Giving Compass' Take:

• Fund the People discusses the importance of investing in and fostering nonprofit talent, citing four areas where funders can see impact.

• While some grantmakers may not need see funding infrastructure as "sexy," this piece shows the model on how heavy engagement in hiring great employees improves the sector.

What the staff does is often more important than any mission statement, as this piece explains.

What happens when funders invest in nonprofit staff, and can it go beyond the individual to improve organizational performance and programmatic outcomes? Foundations that have taken the plunge into talent-investing — and measured the results along the way — can offer some insights. In this post, I share my findings from studying 16 of these evaluations from funders including the Bill and Melinda Gates, Annie E. Casey, Robert Wood Johnson, and Blue Shield of California foundations.

Over the last several months, as a graduate fellow with Fund the People, I have gathered and analyzed evaluations of talent-investments by foundations to look for common outcomes. The results of this research establish baseline data based on some of the existing information in the field. In addition to reviewing reports, I conducted interviews with foundation staff, evaluators, and industry leaders to better understand the results of these evaluations. Throughout this exploration, I observed the meaningful impact that talent-investing can have on strengthening individual leaders, nonprofit organizations, and fields of work and social movements across different methodologies, interventions, and locations. These findings ought to be shared widely, discussed, and tested further to improve philanthropic practices.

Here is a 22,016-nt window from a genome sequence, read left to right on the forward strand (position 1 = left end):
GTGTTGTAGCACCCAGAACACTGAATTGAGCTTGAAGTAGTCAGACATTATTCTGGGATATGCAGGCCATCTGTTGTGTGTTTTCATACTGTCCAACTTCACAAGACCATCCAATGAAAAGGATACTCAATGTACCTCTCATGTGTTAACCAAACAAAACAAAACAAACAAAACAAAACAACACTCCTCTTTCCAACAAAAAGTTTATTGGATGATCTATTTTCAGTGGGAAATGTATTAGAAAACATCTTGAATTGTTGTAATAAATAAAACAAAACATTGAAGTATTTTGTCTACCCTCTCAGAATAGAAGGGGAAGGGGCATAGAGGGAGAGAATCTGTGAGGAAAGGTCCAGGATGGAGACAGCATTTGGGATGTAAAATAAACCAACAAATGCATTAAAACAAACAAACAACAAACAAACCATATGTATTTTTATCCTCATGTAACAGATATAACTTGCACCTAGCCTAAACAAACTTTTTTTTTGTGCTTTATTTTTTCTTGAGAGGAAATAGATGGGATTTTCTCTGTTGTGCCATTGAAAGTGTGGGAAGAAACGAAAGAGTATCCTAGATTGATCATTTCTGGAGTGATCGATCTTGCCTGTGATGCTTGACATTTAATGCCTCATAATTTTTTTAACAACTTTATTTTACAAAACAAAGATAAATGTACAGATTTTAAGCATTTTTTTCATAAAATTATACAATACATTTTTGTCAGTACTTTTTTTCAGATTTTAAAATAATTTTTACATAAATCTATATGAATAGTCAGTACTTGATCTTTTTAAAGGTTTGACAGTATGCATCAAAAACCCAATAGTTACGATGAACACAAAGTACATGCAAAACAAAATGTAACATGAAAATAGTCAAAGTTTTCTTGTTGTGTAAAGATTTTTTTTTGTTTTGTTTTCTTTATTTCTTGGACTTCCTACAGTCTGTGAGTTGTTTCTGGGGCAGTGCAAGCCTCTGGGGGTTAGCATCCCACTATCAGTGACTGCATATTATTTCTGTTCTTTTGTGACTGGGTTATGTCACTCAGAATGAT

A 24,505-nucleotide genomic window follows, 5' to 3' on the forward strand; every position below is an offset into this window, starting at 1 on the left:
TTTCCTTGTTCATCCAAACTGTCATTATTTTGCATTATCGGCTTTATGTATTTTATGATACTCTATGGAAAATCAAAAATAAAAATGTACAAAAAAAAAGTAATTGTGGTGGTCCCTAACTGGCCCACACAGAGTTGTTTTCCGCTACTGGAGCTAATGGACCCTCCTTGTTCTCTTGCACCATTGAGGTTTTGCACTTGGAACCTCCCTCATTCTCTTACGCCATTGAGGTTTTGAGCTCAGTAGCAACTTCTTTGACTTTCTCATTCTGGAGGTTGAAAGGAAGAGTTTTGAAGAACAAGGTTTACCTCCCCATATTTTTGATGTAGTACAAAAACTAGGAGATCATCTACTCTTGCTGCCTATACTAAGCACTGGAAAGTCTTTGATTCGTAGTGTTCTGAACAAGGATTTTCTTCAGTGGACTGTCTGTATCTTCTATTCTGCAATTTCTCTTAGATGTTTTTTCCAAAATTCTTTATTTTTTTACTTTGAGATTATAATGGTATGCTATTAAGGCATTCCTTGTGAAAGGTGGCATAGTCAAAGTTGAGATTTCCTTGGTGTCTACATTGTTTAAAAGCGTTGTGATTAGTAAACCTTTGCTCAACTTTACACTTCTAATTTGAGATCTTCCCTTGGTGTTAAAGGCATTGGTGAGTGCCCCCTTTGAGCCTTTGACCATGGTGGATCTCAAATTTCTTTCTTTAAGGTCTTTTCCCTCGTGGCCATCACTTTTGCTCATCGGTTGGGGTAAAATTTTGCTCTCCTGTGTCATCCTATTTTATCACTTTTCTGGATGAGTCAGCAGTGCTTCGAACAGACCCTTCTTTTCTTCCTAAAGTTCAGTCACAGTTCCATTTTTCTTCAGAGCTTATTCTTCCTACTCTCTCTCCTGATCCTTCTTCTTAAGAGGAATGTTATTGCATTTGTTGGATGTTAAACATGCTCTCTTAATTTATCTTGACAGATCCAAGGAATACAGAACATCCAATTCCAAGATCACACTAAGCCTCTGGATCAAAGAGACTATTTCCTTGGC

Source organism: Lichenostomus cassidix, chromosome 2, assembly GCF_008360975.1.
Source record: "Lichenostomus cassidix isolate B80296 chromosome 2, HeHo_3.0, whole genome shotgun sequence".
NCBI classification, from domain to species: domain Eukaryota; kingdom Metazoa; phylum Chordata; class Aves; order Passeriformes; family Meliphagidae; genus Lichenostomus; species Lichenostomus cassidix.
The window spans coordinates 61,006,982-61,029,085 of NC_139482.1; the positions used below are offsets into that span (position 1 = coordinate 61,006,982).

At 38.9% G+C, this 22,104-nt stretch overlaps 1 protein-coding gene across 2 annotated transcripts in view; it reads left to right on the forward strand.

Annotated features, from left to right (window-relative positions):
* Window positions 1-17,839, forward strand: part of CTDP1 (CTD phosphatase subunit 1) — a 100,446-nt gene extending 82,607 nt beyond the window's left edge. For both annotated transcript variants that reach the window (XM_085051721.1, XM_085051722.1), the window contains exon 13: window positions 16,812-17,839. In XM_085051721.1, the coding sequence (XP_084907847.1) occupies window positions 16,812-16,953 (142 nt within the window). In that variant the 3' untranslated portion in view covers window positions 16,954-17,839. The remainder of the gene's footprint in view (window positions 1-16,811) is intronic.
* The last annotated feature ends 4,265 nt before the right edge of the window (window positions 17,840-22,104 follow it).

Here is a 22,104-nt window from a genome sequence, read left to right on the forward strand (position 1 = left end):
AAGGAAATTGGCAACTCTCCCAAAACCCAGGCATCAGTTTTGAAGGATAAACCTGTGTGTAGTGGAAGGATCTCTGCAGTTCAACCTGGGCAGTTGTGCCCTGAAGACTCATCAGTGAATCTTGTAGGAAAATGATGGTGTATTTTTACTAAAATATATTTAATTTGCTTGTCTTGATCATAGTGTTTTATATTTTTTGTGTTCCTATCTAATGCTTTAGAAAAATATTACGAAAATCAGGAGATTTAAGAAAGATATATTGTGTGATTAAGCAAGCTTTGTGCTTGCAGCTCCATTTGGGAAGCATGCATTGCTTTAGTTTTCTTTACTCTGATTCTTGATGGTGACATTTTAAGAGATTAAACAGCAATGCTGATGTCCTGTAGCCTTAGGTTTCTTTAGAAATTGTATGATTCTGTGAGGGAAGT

Here are four results of talent-investing supported by my research:

  1. Bringing Skills Back to Organizations
  2. Creating Networks of Nonprofit Professionals and Field Leaders to Build the Sector
  3. Creating a Shared Vision to Drive Change
  4. Building Relationships with Funders to Improve Philanthropy

The 16 evaluations of investments in nonprofit staff that I studied offer important evidence that talent-investing can bring new skills back to organizations, build or strengthen networks, create shared visions across fields, and improve funder-grantee relationships. Foundations should take this evidence and use these programs as models to create their own investments in nonprofit staff that strengthen the sector and create social change. There is much to be learned, and even more to be gained, by valuing nonprofit staff in grantmaking.

Read the full article about talent investing by Emma Spalti at Fund the People.